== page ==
Playoffs 2018 East First Round: Cavaliers (4) vs. Pacers (5)

Cleveland Cavaliers give LeBron James just enough support in Game 7

Supporting cast delivers as James logs Herculean 45-point, 43-minute effort

Steve Aschburner

Steve Aschburner

CLEVELAND — With each blast of the horn over at the scorer’s table, players would check in, players would check out. And still, LeBron James remained on the court, determined to play all 48 minutes if that’s what it took to win Game 7 Sunday at Quicken Loans Arena.

James even was caught by the cameras at one point saying just that – “the whole game” – to someone courtside. No one familiar with the Cleveland star’s relentlessness and stamina doubted he could do it. Given the stakes, and how essential he’d been to the Cavaliers’ performances through the first six games of the Eastern Conference first-round series against Indiana – logging 245 of a possible 288 minutes – it almost felt inevitable.

Besides, his team’s theme for this postseason is “Whatever It Takes,” so y’know, truth in advertising and all that.

Then, in the game’s 36th minute, that whole narrative changed. Before long, the most watchable player in the league for his astounding, explosive and varied exploits on the court had people fixating on and monitoring his minutes while he sat.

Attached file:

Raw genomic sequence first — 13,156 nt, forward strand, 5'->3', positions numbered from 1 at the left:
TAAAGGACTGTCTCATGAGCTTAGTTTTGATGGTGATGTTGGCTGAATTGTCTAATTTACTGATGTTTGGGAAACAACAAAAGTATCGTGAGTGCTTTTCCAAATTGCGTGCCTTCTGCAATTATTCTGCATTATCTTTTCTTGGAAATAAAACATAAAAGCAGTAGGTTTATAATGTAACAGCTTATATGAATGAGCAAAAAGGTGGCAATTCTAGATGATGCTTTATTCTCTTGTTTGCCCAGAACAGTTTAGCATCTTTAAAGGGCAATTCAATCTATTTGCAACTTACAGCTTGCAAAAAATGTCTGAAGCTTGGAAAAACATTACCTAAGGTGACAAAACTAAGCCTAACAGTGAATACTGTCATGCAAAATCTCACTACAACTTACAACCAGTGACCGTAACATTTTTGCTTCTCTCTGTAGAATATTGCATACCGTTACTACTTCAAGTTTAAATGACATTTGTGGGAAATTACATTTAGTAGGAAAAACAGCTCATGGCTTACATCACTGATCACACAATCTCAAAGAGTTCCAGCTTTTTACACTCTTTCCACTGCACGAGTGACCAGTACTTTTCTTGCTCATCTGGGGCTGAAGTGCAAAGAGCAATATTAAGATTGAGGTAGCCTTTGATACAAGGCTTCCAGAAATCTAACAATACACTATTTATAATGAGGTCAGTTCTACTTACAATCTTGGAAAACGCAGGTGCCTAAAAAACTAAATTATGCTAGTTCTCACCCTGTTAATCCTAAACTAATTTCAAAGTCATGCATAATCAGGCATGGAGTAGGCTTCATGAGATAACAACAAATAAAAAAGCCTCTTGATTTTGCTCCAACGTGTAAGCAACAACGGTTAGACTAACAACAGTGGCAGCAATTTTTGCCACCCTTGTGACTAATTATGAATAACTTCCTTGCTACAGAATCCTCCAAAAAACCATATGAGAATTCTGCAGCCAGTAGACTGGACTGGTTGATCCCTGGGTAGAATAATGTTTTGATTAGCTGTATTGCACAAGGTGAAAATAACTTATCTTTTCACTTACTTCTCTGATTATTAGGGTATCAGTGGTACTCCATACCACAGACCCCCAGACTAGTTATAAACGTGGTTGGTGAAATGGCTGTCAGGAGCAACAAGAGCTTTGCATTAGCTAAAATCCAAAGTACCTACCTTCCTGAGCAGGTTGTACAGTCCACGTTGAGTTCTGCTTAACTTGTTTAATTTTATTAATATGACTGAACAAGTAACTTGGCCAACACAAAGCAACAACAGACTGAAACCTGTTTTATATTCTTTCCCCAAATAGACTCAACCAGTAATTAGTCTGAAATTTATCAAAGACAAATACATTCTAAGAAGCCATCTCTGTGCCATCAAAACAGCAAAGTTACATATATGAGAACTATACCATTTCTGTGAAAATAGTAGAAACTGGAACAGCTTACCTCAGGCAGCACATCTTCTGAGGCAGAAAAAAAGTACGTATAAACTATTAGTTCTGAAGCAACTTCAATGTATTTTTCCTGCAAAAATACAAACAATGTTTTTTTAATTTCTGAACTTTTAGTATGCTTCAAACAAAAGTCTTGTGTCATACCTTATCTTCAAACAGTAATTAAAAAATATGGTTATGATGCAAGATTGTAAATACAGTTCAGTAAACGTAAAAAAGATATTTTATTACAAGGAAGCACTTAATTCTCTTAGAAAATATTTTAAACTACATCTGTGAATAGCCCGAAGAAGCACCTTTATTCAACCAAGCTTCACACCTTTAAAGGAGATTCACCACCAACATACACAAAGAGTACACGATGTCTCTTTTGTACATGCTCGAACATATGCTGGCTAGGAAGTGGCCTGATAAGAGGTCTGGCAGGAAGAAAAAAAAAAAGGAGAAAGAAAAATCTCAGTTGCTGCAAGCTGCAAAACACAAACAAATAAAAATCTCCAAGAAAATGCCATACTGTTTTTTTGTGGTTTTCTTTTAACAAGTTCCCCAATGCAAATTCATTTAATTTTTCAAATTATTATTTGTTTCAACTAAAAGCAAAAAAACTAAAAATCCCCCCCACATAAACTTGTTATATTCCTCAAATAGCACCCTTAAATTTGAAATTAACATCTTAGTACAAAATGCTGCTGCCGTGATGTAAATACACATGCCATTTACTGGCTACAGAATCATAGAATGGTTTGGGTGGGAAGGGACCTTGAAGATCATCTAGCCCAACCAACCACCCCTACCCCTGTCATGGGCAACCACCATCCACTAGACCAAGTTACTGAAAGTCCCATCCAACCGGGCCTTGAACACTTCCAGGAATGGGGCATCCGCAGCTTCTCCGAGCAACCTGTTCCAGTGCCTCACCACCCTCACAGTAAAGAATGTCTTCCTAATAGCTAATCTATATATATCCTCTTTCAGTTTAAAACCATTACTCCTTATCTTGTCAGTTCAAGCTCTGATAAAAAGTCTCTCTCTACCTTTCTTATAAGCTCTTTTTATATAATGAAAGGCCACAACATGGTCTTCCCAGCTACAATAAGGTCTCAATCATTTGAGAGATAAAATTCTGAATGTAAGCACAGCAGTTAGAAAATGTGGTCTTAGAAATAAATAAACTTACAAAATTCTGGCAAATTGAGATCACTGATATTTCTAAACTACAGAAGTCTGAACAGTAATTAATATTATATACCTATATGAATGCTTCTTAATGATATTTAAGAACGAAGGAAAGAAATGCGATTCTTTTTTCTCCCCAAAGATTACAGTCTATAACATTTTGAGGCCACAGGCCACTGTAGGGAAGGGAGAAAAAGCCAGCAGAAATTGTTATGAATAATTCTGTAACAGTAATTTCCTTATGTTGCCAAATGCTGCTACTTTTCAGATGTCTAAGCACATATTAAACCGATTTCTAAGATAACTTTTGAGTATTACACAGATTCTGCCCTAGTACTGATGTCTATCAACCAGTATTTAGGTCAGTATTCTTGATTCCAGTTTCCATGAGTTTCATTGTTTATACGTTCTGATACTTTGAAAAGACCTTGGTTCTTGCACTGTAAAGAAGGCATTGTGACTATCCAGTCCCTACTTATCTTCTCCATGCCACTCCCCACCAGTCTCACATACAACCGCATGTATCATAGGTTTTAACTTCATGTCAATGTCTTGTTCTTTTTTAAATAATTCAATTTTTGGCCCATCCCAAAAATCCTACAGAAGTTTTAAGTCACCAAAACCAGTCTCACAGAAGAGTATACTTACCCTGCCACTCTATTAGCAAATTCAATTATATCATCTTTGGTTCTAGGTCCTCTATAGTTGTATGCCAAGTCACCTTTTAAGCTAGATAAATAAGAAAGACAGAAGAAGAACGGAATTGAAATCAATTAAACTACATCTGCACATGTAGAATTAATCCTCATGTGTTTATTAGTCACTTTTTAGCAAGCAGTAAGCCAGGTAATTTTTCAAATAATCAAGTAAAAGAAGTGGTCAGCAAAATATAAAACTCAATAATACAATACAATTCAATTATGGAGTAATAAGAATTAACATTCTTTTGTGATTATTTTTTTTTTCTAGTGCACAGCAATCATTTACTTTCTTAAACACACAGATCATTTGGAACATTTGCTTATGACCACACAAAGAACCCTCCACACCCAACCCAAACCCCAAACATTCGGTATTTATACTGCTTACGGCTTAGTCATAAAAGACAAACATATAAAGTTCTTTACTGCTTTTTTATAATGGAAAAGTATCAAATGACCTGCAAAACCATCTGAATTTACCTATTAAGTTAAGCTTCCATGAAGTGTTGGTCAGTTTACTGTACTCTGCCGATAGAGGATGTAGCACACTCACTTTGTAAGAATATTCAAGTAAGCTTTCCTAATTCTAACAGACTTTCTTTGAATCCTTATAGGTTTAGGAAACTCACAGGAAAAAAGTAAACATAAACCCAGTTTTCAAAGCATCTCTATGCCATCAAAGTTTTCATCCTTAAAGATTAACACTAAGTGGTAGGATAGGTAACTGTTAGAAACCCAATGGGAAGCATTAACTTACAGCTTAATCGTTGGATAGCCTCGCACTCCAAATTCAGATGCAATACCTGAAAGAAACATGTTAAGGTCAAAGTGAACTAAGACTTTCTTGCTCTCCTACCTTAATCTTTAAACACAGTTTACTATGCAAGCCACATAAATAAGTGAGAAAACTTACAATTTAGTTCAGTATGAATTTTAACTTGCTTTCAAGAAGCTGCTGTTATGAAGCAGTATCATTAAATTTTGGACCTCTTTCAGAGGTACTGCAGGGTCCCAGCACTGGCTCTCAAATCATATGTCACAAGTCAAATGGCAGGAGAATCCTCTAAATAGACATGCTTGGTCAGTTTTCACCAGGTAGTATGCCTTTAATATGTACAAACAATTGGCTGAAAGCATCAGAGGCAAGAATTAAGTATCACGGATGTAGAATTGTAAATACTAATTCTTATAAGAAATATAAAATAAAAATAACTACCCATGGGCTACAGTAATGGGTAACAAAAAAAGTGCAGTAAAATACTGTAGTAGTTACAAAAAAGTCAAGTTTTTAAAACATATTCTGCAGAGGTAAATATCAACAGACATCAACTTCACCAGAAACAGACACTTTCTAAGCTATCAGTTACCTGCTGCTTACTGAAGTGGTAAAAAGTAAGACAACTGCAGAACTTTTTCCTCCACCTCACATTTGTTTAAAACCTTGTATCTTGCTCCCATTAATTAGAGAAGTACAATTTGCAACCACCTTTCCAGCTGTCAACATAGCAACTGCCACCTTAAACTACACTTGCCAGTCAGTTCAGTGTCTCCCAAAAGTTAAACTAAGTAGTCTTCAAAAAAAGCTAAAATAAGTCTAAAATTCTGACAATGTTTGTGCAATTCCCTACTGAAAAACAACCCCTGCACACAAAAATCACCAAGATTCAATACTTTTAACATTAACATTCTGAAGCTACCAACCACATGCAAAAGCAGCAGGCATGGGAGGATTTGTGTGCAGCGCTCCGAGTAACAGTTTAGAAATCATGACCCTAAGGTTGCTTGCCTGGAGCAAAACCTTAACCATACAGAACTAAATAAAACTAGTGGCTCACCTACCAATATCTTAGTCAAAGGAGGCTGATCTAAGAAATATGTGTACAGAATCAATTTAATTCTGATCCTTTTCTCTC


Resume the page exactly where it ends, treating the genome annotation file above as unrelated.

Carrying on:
Boy, did James sit too. After heading to the locker room at the start of his unexpected breather, he planted himself in a chair on the Cavaliers bench and didn’t budge. Not for timeouts, when players who aren’t in the game traditionally stand at the back of the huddle. Not for the mini celebrations, either, when a teammate would drain a 3-pointer and other Cavs would rise from the bench, arms jubilantly held high.

James sat. Sat with his towel and his orange slices for 4 minutes 35 seconds in all, from late in the third to the 8:25 mark of the fourth. With the time between the quarters as bonus sitting.

What made it possible was the help James got in those pivotal minutes from the unlikeliest of sources. Which is to say, anyone other than himself.

James had been, by necessity, a one-man gang in the series before Sunday. He had averaged 40.7 points in Cleveland’s three victories – 46, 32 and 44 – and by series end still hadn’t gotten a single 20-point performance by any other Cavs player. People had begun likening this crew to the 2007 Cleveland team that, despite limited talent and modest contributions, somehow made it to The Finals on James’ broad back.

Then came this comparative revelation in Game 7. When James finally sat down, Cleveland led 75-74, its 14-point edge in the second quarter a faded memory. When he returned? The Cavs were up 86-79. A lineup of George Hill, Jordan Clarkson, Larry Nance, Kyle Korver and Jeff Green not only had avoided disaster, it had extended the lead.